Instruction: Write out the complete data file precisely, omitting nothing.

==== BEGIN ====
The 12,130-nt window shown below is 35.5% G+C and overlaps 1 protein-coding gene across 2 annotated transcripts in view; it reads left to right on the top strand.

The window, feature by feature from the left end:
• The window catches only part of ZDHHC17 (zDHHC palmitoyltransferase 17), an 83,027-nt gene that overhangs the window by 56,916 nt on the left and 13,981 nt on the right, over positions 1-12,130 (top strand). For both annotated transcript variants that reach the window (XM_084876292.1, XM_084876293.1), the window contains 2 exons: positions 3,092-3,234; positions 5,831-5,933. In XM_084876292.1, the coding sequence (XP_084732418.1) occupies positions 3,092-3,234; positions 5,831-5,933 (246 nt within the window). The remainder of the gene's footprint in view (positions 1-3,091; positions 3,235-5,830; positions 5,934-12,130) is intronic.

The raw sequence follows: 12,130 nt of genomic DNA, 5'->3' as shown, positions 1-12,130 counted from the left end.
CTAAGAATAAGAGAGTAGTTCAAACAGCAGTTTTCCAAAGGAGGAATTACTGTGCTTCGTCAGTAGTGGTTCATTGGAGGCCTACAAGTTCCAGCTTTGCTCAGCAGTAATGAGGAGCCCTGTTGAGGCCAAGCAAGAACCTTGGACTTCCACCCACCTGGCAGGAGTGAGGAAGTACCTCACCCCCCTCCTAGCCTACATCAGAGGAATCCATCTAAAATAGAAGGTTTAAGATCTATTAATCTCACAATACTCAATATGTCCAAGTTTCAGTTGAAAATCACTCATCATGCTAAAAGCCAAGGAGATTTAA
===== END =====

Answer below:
The 12,130-nt window shown below is 35.5% G+C and overlaps 1 protein-coding gene across 2 annotated transcripts in view; it reads left to right on the top strand.

The window, feature by feature from the left end:
• The window catches only part of ZDHHC17 (zDHHC palmitoyltransferase 17), an 83,027-nt gene that overhangs the window by 56,916 nt on the left and 13,981 nt on the right, over positions 1-12,130 (top strand). For both annotated transcript variants that reach the window (XM_084876292.1, XM_084876293.1), the window contains 2 exons: positions 3,092-3,234; positions 5,831-5,933. In XM_084876292.1, the coding sequence (XP_084732418.1) occupies positions 3,092-3,234; positions 5,831-5,933 (246 nt within the window). The remainder of the gene's footprint in view (positions 1-3,091; positions 3,235-5,830; positions 5,934-12,130) is intronic.

The raw sequence follows: 12,130 nt of genomic DNA, 5'->3' as shown, positions 1-12,130 counted from the left end.
CTAAGAATAAGAGAGTAGTTCAAACAGCAGTTTTCCAAAGGAGGAATTACTGTGCTTCGTCAGTAGTGGTTCATTGGAGGCCTACAAGTTCCAGCTTTGCTCAGCAGTAATGAGGAGCCCTGTTGAGGCCAAGCAAGAACCTTGGACTTCCACCCACCTGGCAGGAGTGAGGAAGTACCTCACCCCCCTCCTAGCCTACATCAGAGGAATCCATCTAAAATAGAAGGTTTAAGATCTATTAATCTCACAATACTCAATATGTCCAAGTTTCAGTTGAAAATCACTCATCATGCTAAAAGCCAAGGAGATTTAA